Rapunzel by Bethan Woollvin; illustrated by Bethan Woolvin. 2017. Gouache on cartridge paper. Published by Peachtree.
Brief summary: Rapunzel lives in a tower all by herself except for the witch who visits and cuts bits of Rapunzel’s beautiful hair to buy riches. As the witch leaves, she warns Rapunzel that there will be a terrible curse upon her if she escapes. Rapunzel is not afraid and climbs out the tower using her golden hair as a rope. She secretly goes in and out of the tower with the help of a forest friend. The witch finds a leaf in Rapunzel’s hair and threatens the girl again as she climbs out the window for the last time.
Comments: Another great retelling of a fairy tale by Bethan Woollvin where the damsel is not helpless and is able to get out of the bad situation on her own. Illustrations are done in black, gray, and yellow. I look forward to this author doing more fairy tales.
The Three Billy Goats Gruff by Jerry Pinkney; illustrated by Jerry Pinkney. 2017. Watercolor. Published by Little, Brown and Company.
Brief summary: (Traditional version). A small billy-goat wants to get over the bridge to the grassy hills on the other side of the bridge. A troll living under the bridge hears TRIP, TRAP! TRIP TRAP! and jumps out from underneath threatening to eat the little goat. The troll decides to let him go, because the next goat would be a bigger and better meal according to the little goat. The middle-sized goat is in the same situation and tells the troll to let him go and eat the biggest goat. The greedy troll lets him go too and shortly meets the largest billy-goat. The largest goat rams the bridge’s gate open. The troll yells that he is going to eat the goat right up. The goat dares him. The troll is charged and rammed over the bridge in which it encounters a surprise. The goats and herd go back and forth on the bridge eating the wild, green grass.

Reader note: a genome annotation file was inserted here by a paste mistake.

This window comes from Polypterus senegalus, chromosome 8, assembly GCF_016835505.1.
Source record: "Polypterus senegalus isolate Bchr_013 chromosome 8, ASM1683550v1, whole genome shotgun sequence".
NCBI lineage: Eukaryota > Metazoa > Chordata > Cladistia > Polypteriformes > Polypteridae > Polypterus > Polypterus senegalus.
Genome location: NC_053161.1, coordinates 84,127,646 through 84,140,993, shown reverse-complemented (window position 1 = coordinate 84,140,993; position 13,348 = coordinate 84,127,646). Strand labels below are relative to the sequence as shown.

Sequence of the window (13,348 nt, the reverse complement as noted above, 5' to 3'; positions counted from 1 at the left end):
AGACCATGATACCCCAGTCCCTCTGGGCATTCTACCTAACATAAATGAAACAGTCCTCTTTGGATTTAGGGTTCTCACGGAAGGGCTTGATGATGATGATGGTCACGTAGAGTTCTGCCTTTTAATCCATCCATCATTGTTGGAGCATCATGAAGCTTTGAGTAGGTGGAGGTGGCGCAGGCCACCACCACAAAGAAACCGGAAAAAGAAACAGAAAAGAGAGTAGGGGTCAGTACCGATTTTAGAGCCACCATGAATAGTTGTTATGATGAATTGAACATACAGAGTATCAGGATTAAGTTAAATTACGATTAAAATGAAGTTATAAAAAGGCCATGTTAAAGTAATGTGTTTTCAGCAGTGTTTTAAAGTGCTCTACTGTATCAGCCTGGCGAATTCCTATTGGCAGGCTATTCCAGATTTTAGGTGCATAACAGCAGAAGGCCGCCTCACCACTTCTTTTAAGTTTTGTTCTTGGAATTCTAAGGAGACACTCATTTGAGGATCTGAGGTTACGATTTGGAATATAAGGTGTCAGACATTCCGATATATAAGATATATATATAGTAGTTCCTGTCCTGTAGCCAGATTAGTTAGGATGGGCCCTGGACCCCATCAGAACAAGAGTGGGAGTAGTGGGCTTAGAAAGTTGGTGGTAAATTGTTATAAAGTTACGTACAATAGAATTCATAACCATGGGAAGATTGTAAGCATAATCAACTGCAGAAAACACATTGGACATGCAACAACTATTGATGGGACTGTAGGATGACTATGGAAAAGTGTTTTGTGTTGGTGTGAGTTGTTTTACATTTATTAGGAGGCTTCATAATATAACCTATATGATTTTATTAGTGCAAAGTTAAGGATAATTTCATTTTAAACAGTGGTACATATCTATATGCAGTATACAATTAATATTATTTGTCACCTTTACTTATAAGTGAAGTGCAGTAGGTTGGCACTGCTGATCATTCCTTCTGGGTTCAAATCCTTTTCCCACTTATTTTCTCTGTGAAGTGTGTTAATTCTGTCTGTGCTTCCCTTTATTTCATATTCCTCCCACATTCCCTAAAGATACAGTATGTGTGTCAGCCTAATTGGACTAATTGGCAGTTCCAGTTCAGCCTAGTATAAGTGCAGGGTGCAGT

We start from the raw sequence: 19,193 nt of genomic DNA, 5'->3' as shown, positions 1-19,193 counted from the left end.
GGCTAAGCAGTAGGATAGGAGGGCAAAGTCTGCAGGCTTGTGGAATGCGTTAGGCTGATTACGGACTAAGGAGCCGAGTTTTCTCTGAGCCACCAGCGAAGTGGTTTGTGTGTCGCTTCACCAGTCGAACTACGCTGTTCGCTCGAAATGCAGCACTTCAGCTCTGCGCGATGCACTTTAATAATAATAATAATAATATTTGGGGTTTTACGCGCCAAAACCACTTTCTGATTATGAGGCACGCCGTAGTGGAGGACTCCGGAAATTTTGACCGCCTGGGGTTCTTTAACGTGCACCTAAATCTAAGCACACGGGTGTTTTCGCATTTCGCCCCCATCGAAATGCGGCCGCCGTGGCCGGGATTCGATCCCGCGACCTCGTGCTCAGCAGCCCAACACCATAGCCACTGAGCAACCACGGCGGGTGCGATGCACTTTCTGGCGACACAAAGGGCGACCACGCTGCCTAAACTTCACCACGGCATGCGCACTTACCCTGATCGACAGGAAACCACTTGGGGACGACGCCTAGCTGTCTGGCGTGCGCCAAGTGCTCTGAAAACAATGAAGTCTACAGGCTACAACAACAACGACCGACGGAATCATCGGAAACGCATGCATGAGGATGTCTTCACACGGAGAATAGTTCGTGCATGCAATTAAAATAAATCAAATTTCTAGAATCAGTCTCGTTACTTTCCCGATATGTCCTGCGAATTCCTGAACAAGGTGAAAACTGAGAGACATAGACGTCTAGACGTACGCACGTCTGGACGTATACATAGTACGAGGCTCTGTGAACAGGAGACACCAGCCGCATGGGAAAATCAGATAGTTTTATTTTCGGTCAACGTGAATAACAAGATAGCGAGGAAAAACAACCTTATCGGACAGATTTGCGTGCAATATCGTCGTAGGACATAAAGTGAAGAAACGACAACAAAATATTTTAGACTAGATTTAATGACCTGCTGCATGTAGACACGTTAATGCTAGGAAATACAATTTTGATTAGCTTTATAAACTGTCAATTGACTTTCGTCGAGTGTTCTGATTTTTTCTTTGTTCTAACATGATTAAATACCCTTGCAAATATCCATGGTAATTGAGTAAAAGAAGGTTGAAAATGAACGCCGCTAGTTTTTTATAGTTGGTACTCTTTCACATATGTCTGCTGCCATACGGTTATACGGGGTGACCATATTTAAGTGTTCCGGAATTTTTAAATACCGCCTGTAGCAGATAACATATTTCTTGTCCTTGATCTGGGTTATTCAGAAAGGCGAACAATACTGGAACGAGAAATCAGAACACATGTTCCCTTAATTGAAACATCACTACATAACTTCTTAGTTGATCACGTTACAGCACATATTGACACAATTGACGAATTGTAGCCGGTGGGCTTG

Comments: I have never been disappointed with any folklore Jerry Pinkney retells and illustrates. His water color illustrations are superb and so detailed. There is an artist’s note in the back of this book and a left hand/right hand foldout. I urge new librarians to try to purchase all of his folklore books as an excellent addition to the library’s collection: The Lion and the Mouse, The Tortoise and the Hare, The Grasshopper and the Ants, Puss in Boots, Three Little Kittens, Little Red Riding Hood, The Little Red Hen, The Ugly Duckling, and many more. Everything he touches is gold. One of my favorite illustrators.
(I may receive a small commission for purchases made with links in this post through the Amazon Affiliate Program. Books in this picture book blog are not sent to me in exchange for a review, but instead, are checked out from a public library).
Little Red by Bethan Woollvin; illustrated by Bethan Woolvin. 2016. Gouache and digital